Forging TomorrowPosted on: February 2, 2012 in Research & Discovery
Erica Corral, Ph.D., professor of materials science and engineering at the University of Arizona, uses a special furnace – a plasma sintering furnace – to study how nanoengineered materials perform at ultra-high temperatures. Why? Because at 20 times the speed of sound, tomorrow’s hypersonic vehicles will need to withstand temperatures upwards of 5,000 degrees Fahrenheit as they scream through the atmosphere.
For Corral, the work is as much about the students as it is about the science. In her lab, she combines high-tech ideas with raw student talent to forge the innovations – and the professionals – who are fueling the industries of the future.
In 2011, Corral won the Bradley Stoughton Award for Young Teachers in recognition of her "dedication to training and mentoring young people in materials science and engineering through educational outreach efforts." Only one award is given per year, and the candidate must also be strong in research.
The award is the first for any UA materials science and engineering faculty member since it was established by ASM in 1952.
"This is what we mean when we talk about lifelong learning," says Jeff Goldberg, dean of the College of Engineering. "Erica is part of a core group of faculty members that excel at teaching, and we use them in our key first- and second-year undergraduate courses.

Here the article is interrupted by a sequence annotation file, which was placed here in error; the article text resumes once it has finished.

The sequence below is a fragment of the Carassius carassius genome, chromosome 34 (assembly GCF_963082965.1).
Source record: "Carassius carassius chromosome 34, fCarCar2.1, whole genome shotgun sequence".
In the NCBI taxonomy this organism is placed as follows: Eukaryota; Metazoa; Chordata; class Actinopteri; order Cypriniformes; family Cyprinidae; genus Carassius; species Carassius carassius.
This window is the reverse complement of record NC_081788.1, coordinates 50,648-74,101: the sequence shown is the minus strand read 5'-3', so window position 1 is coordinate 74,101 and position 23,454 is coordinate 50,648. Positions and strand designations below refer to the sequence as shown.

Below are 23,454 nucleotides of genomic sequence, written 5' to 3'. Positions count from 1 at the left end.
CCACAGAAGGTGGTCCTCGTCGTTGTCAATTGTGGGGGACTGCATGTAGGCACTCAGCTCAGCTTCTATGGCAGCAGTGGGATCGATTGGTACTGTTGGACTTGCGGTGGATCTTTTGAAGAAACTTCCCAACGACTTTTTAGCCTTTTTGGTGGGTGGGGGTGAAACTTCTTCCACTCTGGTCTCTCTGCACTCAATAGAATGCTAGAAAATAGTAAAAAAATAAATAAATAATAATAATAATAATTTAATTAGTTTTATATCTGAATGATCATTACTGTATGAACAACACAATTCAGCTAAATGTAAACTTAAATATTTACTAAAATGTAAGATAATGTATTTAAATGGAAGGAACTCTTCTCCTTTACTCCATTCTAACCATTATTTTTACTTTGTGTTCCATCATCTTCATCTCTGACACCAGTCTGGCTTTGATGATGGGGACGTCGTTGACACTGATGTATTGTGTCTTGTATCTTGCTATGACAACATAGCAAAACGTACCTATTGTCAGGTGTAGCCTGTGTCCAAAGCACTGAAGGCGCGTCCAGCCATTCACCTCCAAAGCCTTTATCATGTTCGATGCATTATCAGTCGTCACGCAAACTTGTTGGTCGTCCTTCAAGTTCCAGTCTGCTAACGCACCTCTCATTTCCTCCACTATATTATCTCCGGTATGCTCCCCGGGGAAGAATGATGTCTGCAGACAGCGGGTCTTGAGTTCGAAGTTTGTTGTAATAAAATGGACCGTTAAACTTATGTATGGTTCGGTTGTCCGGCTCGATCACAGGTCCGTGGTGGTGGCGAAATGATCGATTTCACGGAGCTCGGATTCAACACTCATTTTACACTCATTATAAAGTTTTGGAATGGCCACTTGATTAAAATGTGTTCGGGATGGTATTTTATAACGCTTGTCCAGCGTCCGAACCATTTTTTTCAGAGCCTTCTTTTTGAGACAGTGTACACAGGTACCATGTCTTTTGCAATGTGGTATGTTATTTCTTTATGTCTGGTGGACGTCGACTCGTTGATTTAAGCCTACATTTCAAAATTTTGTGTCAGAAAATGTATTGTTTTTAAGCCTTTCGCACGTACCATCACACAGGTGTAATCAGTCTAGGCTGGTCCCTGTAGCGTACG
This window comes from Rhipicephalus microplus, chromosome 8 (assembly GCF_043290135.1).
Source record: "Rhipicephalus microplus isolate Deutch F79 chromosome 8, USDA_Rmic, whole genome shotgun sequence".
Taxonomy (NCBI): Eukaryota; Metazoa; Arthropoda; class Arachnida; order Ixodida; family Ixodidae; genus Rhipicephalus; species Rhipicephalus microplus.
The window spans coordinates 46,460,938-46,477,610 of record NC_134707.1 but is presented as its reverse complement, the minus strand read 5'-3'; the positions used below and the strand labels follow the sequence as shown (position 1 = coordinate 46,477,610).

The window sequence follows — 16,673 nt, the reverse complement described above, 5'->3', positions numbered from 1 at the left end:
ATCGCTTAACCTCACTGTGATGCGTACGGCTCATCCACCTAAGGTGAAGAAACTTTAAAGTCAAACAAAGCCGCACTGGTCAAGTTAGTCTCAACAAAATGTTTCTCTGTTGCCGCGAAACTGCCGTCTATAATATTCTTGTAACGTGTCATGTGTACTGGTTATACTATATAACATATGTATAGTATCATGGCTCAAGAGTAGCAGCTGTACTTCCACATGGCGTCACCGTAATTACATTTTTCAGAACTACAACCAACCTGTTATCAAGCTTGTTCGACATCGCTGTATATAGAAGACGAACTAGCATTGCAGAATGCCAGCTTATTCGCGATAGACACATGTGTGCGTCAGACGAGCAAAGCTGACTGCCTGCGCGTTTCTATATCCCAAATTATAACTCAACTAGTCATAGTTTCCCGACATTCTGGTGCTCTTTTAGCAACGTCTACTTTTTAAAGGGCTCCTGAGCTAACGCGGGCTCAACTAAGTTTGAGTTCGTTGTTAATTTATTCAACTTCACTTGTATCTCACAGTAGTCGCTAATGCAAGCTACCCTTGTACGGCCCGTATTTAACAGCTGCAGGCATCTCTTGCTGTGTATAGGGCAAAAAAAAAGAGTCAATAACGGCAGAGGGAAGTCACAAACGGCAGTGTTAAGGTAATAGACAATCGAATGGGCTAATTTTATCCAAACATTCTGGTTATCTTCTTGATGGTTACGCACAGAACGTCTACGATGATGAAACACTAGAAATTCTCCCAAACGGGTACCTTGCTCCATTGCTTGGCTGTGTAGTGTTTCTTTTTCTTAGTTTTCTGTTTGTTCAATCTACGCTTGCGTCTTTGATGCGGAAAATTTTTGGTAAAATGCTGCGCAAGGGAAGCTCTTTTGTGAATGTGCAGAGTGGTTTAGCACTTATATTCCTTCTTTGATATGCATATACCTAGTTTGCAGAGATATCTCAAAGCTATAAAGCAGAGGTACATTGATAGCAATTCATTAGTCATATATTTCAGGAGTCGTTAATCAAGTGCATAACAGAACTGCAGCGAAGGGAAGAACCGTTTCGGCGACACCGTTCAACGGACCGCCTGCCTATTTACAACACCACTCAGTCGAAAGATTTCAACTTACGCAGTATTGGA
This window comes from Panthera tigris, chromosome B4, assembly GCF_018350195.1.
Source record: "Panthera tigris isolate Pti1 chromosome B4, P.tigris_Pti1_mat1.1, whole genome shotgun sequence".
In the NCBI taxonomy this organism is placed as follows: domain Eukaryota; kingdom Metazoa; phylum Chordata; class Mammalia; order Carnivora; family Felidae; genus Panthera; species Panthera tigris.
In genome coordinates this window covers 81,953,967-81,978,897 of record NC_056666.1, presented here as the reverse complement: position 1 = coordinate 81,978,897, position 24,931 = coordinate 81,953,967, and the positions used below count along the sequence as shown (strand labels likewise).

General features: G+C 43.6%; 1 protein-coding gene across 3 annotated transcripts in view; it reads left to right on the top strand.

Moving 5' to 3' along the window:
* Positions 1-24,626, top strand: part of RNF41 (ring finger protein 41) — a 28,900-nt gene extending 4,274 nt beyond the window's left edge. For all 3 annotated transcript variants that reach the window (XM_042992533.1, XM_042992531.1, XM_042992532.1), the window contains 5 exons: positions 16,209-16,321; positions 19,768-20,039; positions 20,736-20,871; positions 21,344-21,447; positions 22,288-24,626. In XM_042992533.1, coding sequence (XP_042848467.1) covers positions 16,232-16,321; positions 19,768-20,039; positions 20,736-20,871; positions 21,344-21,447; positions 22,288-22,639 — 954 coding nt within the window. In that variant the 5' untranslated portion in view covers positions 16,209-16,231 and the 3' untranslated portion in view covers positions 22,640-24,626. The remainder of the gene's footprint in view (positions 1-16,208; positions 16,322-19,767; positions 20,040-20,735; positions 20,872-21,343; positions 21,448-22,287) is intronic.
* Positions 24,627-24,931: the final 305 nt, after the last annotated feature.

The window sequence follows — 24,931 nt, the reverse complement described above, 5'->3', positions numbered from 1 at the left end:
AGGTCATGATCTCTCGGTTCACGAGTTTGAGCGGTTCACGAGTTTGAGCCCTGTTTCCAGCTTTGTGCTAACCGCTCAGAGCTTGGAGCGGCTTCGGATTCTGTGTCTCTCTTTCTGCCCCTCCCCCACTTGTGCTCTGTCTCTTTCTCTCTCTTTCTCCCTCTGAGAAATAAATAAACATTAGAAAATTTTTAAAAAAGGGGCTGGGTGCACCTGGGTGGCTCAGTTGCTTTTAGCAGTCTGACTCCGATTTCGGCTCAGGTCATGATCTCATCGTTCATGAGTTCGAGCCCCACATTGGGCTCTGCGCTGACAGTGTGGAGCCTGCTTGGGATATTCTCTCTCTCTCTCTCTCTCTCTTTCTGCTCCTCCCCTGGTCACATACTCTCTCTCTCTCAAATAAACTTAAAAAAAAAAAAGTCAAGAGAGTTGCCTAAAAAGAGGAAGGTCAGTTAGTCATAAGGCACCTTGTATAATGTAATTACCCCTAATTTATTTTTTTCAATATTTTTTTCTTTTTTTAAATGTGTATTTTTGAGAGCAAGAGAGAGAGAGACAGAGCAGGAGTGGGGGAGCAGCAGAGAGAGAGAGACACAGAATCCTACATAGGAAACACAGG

"If we can strengthen learning of the basics, then we can move forward to more advanced material with confidence – even if that move is after graduation," Goldberg says.
The Bradley Stoughton Award is given to instructors 35 years of age or younger and is accompanied by a $3,000 stipend. Awardees are nominated by their university dean and department head, and a nomination typically includes evaluations and comments from 12 students and peer evaluations from five materials science and engineering faculty.
A Mach 20 Career
Corral has been with the UA since August 2008 and is the first UA faculty member in materials science and engineering to receive a National Science Foundation Faculty Early Career Development award. Her current research on oxidation behavior of ultra-high-temperature ceramic composites has been funded for five years by the NSF.
Corral also is one of only three early career scientists and engineers in the U.S. to receive both an NSF career award and an Air Force Office of Scientific Research Young Investigator Program Award.
The Corral Laboratory, located in the Arizona Materials Laboratory, is one of the key centers for engineering high-temperature materials in Southern Arizona. Its technical capabilities include high-temperature oxidation testing, ceramic powder processing and metallographic preparation.
The lab's work will translate to not just great advancements in the technology of flight, but also the technological careers of Corral’s students.
Want to talk about how the UA is forging the future? Look no further than the ideas and the people coming out of Dr. Corral’s lab. It’s literally one of the hottest spots for innovation in the state, if not the nation.